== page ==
It is a sad spectacle when people fight over a dead man's estate. What can make such disputes more intractable is that often, both sides have a legitimate claim to a given asset. People of goodwill know the importance of compromise and are willing to forego their rights to help avoid disputes. However when it comes to money, goodwill often becomes a casualty.
Our Sages enacted many laws to avoid strive and promote peace, though the law can only go so far.
"A widow who says, 'I do not want to move from the house of my husband', the heirs [of the husband] may not say, 'Go to the house of your parents and we will support you'; rather, they must support her and give her dwellings according to her honour" (Ketubot 103a).
Our Sages, in a display of deep and penetrating psychological insight, ruled that one who inherits a large sum of money upon the death of a parent recites the brachah of Dayan Haemet--and then a Shehecheyanu (or Hatov VeHameteiv, Brachot 59b) for the newfound wealth (see here where develop this theme). It is understandable that upon the death of the second parent, a child would want access to his parents' home and the potential monetary windfall, something that may require moving the stepmother. Even if done with the utmost dignity and comfort, this is most inappropriate. From the perspective of the stepmother, she is being kicked out of her home, creating even more emotional pain. First, the loss of her husband and now, her house; and no amount of money can heal that. Furthermore, with the tenuous nature of relationships between children and stepparents, it reinforces the natural feeling of the stepparent that she is an outsider, and now that their dad is dead, a thorn in their side. Even if that is not at all the intent of the children, it is the natural result. To avoid such, our Sages insisted that the Ketuba contain a clause stating, "and you can reside in my home and be maintained from my estate all the days of your widowhood in my home". She is to be maintained at the same standard of living as she had when her husband was alive--even with servants, fine china, and the like.
Yet the moment she leaves the home, she loses her support. "If she said, 'I do not want to move from my husband's home', the heirs can say to her: 'All the time you are with us, we will support you; but if you are not with us, you are not entitled to support'". Interestingly, if the widow has a valid reason for not wanting to stay in the house--i.e., she is the same age as her stepchildren--she may move back home, yet continue to receive the support.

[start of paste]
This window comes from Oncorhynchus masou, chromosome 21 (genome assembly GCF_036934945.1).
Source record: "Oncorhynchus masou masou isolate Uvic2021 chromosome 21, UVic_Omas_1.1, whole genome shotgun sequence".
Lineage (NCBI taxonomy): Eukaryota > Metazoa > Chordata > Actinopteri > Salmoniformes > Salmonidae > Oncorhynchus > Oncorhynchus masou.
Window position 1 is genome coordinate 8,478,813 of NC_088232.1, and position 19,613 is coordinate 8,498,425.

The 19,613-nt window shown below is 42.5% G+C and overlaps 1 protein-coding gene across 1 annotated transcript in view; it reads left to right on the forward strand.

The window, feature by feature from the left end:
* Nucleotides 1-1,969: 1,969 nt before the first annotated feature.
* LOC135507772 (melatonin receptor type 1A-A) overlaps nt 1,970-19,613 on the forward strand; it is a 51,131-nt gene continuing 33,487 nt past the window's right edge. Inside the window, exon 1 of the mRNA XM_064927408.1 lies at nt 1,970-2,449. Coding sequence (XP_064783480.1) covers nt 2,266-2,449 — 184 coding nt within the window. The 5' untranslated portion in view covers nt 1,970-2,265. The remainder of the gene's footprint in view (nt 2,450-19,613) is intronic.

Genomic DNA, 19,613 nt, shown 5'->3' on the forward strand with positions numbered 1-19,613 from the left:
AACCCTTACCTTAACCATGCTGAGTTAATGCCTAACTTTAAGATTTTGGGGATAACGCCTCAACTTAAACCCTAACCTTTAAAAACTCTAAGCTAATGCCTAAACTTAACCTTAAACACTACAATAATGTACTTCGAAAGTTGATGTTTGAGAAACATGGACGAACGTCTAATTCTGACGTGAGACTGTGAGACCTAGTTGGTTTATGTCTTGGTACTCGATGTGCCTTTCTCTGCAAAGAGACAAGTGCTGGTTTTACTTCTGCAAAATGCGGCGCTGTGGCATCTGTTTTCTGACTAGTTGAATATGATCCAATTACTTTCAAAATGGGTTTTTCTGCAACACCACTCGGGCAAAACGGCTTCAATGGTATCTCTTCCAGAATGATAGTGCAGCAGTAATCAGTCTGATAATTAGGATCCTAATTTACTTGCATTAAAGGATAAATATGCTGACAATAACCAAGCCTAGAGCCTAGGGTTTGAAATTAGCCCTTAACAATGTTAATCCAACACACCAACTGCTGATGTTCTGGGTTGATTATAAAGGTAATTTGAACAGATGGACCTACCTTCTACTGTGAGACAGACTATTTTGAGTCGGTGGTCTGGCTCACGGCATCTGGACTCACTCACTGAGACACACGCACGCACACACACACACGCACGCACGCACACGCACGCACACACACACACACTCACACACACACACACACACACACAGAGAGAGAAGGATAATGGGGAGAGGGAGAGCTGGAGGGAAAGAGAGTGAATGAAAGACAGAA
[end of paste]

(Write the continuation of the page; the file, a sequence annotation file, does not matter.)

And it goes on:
It is regarding this Mishnah that the Gemara records that "at the time when Rebbe (Rav Yehuda HaNassi, editor of the Mishnah) was about to depart [from this world], he said, 'I require my sons'. When his sons entered into his presence, he instructed them: 'Be very careful in respecting your [step]mother'" (Ketubot 103a).
As the Gemara explains, one is only technically obligated to support a stepparent while the biological parent is still alive. Rebbe advocated that great respect--above and beyond what is due to all elders, and above and beyond the ruling of the Mishnah--be shown, even after the passing of the parent. It behooves us all to follow in the footsteps of Rebbe.
 One example is the rule that gives the kohen the first aliyah. Most of these laws are found in the fifth chapter of Gittin (a most appropriate place, considering how divorce stems from lack of peace and reflects the opposite of peace), and please G-d, we will discuss some of them in the fall when Daf Yomi learns Gittin.
 I could not help but think of the tragic cases where a synagogue rabbi passes away, and the shul and the widow are locked in a bitter battle over the home. There are no easy solutions.
 The Gemara does not explain why this justifies moving out. It could be due to potential issues of yichud, people spreading rumours of inappropriate behaviour, or perhaps such a situation is just one ripe for friction.